Taryn Simon at the Neue Nationalgalerie, Berlin

by Madeline Sparer, November 2011

The line between photojournalism and art is often blurred. Artists work as newspaper photographers, while museums and galleries present journalistic photos in art exhibitions. This line seems especially muddled in Taryn Simon’s exhibition A Living Man Declared Dead and Other Chapters, currently on view at the Neue Nationalgalerie in Berlin. The exhibition is an examination of codes and patterns within distinct bloodlines, focusing on the intersection between external forces such as territory or religion, and internal forces including the psychological or physical realm. After four years of traveling and researching the roots of her subjects’ bloodlines, Simon mapped their family relationships and stories in an incredibly organized, beautiful and thought-provoking exhibition.

The show is comprised of eighteen “chapters,” each presenting a story about a person or a family and their descendants. Some of the subjects are well known in history, for example, Leila Khaled, the first woman to hi-jack an airplane, or Arthur Ruppin, one of the Zionists responsible for the Israeli settlement in Palestine. Others remain relatively unknown, but represent a common issue or problem in their society.

Each chapter consists of three panels. The first is a series of portraits taken of the living family members, beginning with the oldest and arranged in descending order. Each portrait is taken on the same, neutral oatmeal-colored background, and shows the subject with a blank expression. Those family members who are not included (either because they refused to participate, perhaps for religious reasons, or were otherwise unavailable) are represented by a empty panel, or in some cases, clothing that family members have sent in their place. Taken together, the pictures in this panel do not include the necessary context that is often a critical factor in a newspaper article. People from all over the globe are photographed as if they were sitting in the same room.

The second panel includes two sections of text: the top part lists the family members’ names, birth dates and the cities or countries in which they currently live.  If a family member is not represented, the panel provides an explanation. These are very brief descriptions, and often leave the viewer to figure out who is the son, daughter, granddaughter, etc., by looking at the birth year. The second portion of the text panel offers an overview of the chapter—either the person of interest, the family or the theme (Chapter XVII, for example, shows children living in a Ukrainian orphanage, with no focus on a particular person). This text, written by Simon, is descriptive and seemingly unbiased.

The third panel is where Simon’s voice is the most apparent: the footnote panel. She has curated a selection of items, including photos, texts, trinkets and newspaper clippings that add to the story and suggest her point of view.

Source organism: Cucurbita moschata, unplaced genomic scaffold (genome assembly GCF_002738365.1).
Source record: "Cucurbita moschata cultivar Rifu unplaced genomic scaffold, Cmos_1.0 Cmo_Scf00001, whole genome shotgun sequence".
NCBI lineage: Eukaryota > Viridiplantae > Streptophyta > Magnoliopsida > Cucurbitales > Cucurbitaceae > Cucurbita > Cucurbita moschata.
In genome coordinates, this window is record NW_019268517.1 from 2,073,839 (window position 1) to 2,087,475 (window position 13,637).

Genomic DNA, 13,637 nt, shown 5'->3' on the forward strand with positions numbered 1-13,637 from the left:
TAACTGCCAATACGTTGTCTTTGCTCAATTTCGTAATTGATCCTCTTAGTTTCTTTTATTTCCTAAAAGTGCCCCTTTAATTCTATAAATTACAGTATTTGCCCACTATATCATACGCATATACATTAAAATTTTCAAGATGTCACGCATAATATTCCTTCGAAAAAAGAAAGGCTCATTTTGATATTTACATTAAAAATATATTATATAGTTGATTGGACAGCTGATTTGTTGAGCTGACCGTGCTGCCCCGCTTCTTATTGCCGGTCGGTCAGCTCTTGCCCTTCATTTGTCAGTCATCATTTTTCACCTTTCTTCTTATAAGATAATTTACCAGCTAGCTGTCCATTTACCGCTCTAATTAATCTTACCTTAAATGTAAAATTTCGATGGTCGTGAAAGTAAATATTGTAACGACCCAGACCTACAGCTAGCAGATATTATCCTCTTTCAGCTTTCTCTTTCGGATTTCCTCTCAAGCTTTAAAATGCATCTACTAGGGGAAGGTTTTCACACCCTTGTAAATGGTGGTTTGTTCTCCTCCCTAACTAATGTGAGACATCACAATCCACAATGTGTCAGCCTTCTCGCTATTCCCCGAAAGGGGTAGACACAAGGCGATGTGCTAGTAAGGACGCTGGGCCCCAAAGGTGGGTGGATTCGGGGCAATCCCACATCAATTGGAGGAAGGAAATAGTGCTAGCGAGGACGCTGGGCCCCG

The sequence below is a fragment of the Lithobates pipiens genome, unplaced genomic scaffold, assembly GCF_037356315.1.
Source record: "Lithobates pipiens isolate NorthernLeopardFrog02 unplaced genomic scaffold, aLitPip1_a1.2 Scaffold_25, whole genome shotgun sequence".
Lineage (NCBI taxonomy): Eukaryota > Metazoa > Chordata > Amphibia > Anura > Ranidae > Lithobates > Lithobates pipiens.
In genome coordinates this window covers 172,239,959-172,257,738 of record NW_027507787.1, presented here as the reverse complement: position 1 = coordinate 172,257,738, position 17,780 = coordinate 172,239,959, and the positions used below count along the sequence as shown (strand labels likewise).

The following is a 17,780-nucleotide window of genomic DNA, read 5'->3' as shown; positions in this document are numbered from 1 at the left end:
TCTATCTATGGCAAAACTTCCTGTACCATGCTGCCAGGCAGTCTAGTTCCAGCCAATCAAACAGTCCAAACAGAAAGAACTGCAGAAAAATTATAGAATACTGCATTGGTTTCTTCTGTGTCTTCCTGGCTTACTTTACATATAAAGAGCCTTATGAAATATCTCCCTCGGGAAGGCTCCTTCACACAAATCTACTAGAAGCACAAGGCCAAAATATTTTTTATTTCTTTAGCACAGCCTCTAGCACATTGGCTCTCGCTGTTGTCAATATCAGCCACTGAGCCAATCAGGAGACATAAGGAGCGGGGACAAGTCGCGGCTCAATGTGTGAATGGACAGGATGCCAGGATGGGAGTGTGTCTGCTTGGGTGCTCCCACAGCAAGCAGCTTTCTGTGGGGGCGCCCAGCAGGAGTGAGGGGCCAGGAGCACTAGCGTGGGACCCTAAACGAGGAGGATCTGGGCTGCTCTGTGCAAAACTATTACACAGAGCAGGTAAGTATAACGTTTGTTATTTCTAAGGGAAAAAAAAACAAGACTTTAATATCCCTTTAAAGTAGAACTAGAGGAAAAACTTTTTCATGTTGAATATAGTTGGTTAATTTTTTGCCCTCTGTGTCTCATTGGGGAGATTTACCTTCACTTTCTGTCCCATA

In the Berlin exhibition, the presentation is complemented by its location, the glass pavilion of Mies van der Rohe’s Neue Nationalgalerie. The chapters are presented in rows of “stacks” similar to what you would find in a library. They’re placed in two rows in the pavilion, creating small and personal spaces in which the viewer confronts the work, much like an archive.

While the exhibition is ostensibly organized, Simon notes that the library-like stacks do not offer a simple and rational theme.  In an interview video presented by Tate Modern, Simon notes that the chapters collectively do not form anything distinctive and tangible; instead the exhibition explores the theme of chaos. She has created an archive, which, as she states, is “usually created because something can’t be articulated.”

Here is the point at which the presentation of the exhibition trumps the artist’s voice. While Simon suggests that the archival form is about the search for meaning within this group of narratives, the lack of an overall theme is a weakness in the exhibition. Simon appears to be more of a documentarian or journalist, even though the presentation aspires to produce an artistic effect.

Archives are meant for someone to explore, research and draw his or her own conclusions. Here, however, while the archival setting frames the exhibition, Simon’s voice is lost in the collection. She is exploring the patterns and codes in these stories, but in trying to relate them, she isn’t able to articulate something specific. Ironically, Simon is well aware of this problem, and perhaps that is what brought her to the design of the exhibition. Her voice gets pushed aside by the presentation and the narratives she displays.

However, if one disregards titles and avoids classifications, the exhibition is an incredible work. Perhaps Simon’s voice is purposefully absent. She has presented a new way of looking at history, focusing on the bloodlines, the past, present and future, and has juxtaposed an extremely varied set of stories in a way that no one has ever done before.

Taryn Simon: A Living Man Declared Dead and Other Chapters I–XVIII
22 September 2011—1 January 2012
Neue Nationalgalerie
Potsdamer Straße 50, Berlin